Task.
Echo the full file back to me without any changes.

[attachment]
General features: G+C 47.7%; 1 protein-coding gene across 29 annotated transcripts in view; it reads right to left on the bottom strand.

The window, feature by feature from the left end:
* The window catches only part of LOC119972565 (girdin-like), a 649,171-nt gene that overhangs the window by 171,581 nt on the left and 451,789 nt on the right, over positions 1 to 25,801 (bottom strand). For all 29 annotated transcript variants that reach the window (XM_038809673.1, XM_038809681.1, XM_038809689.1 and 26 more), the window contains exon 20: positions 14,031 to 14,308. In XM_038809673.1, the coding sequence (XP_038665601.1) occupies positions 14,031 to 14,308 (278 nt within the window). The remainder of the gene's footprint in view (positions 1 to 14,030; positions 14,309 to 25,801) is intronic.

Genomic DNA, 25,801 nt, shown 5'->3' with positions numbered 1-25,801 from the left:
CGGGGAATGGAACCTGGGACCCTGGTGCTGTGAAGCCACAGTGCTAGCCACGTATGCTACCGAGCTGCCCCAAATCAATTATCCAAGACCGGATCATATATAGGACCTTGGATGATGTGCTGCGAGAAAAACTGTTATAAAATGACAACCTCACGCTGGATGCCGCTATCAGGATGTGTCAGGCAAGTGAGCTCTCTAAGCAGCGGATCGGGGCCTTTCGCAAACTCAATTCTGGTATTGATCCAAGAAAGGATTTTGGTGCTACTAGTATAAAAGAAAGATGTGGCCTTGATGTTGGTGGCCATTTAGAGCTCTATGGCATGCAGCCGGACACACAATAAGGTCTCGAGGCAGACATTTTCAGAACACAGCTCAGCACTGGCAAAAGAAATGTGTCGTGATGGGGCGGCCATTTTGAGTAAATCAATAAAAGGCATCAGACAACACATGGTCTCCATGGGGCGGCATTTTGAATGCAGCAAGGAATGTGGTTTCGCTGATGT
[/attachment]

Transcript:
General features: G+C 47.7%; 1 protein-coding gene across 29 annotated transcripts in view; it reads right to left on the bottom strand.

The window, feature by feature from the left end:
* The window catches only part of LOC119972565 (girdin-like), a 649,171-nt gene that overhangs the window by 171,581 nt on the left and 451,789 nt on the right, over positions 1 to 25,801 (bottom strand). For all 29 annotated transcript variants that reach the window (XM_038809673.1, XM_038809681.1, XM_038809689.1 and 26 more), the window contains exon 20: positions 14,031 to 14,308. In XM_038809673.1, the coding sequence (XP_038665601.1) occupies positions 14,031 to 14,308 (278 nt within the window). The remainder of the gene's footprint in view (positions 1 to 14,030; positions 14,309 to 25,801) is intronic.

Genomic DNA, 25,801 nt, shown 5'->3' with positions numbered 1-25,801 from the left:
CGGGGAATGGAACCTGGGACCCTGGTGCTGTGAAGCCACAGTGCTAGCCACGTATGCTACCGAGCTGCCCCAAATCAATTATCCAAGACCGGATCATATATAGGACCTTGGATGATGTGCTGCGAGAAAAACTGTTATAAAATGACAACCTCACGCTGGATGCCGCTATCAGGATGTGTCAGGCAAGTGAGCTCTCTAAGCAGCGGATCGGGGCCTTTCGCAAACTCAATTCTGGTATTGATCCAAGAAAGGATTTTGGTGCTACTAGTATAAAAGAAAGATGTGGCCTTGATGTTGGTGGCCATTTAGAGCTCTATGGCATGCAGCCGGACACACAATAAGGTCTCGAGGCAGACATTTTCAGAACACAGCTCAGCACTGGCAAAAGAAATGTGTCGTGATGGGGCGGCCATTTTGAGTAAATCAATAAAAGGCATCAGACAACACATGGTCTCCATGGGGCGGCATTTTGAATGCAGCAAGGAATGTGGTTTCGCTGATGT